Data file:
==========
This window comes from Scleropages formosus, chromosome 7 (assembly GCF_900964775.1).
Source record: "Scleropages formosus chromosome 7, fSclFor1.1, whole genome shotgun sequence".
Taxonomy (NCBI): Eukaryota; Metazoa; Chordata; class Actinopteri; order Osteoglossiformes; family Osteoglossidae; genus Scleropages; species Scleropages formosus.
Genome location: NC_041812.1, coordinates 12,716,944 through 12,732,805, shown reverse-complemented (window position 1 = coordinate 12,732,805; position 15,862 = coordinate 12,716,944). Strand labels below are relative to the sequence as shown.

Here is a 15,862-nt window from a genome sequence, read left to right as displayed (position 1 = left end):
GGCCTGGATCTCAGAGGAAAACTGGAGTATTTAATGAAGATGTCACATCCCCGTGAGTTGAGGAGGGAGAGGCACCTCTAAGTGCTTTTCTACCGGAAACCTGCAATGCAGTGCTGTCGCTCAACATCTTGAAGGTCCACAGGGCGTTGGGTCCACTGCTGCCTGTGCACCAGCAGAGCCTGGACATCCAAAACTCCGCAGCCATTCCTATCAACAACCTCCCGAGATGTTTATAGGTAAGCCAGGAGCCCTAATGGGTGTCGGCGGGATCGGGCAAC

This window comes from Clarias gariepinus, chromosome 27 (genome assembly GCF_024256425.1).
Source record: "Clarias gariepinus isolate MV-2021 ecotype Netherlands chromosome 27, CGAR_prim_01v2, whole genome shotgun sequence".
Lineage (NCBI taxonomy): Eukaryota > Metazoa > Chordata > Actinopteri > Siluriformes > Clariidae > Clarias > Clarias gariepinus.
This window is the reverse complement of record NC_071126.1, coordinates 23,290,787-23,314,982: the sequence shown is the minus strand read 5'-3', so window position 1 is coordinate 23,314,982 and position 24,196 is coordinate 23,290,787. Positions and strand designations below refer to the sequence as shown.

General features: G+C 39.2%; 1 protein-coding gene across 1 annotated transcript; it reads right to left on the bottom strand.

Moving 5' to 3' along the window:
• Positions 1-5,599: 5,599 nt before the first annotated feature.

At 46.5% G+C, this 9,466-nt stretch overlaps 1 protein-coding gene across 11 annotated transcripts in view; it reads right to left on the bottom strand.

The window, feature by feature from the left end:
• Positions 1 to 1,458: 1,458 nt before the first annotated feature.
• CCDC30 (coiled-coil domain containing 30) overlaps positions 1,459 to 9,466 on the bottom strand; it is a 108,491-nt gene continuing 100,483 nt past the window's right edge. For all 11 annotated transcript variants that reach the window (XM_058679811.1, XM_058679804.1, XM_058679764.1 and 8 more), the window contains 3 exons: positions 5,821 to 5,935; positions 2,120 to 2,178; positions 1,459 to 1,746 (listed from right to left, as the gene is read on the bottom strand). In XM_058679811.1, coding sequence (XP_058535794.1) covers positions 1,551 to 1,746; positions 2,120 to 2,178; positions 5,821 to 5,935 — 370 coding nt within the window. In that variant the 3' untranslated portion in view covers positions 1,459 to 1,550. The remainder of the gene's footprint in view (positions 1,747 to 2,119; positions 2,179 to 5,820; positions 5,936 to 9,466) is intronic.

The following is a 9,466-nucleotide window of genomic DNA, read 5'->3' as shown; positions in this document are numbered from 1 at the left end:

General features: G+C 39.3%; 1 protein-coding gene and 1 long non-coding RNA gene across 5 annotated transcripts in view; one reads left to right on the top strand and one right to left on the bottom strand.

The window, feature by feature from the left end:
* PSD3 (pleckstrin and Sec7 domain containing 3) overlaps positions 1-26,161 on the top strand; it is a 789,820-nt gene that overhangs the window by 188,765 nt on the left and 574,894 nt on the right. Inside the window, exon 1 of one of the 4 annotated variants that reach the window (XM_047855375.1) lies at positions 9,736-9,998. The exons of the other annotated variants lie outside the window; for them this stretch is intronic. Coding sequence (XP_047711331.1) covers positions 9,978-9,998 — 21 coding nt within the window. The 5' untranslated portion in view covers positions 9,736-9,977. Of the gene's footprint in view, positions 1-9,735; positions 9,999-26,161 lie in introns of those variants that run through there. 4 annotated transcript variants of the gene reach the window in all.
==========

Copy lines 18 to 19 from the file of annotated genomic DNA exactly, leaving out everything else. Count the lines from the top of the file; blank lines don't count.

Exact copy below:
The following is a 9,466-nucleotide window of genomic DNA, read 5'->3' as shown; positions in this document are numbered from 1 at the left end:

General features: G+C 39.3%; 1 protein-coding gene and 1 long non-coding RNA gene across 5 annotated transcripts in view; one reads left to right on the top strand and one right to left on the bottom strand.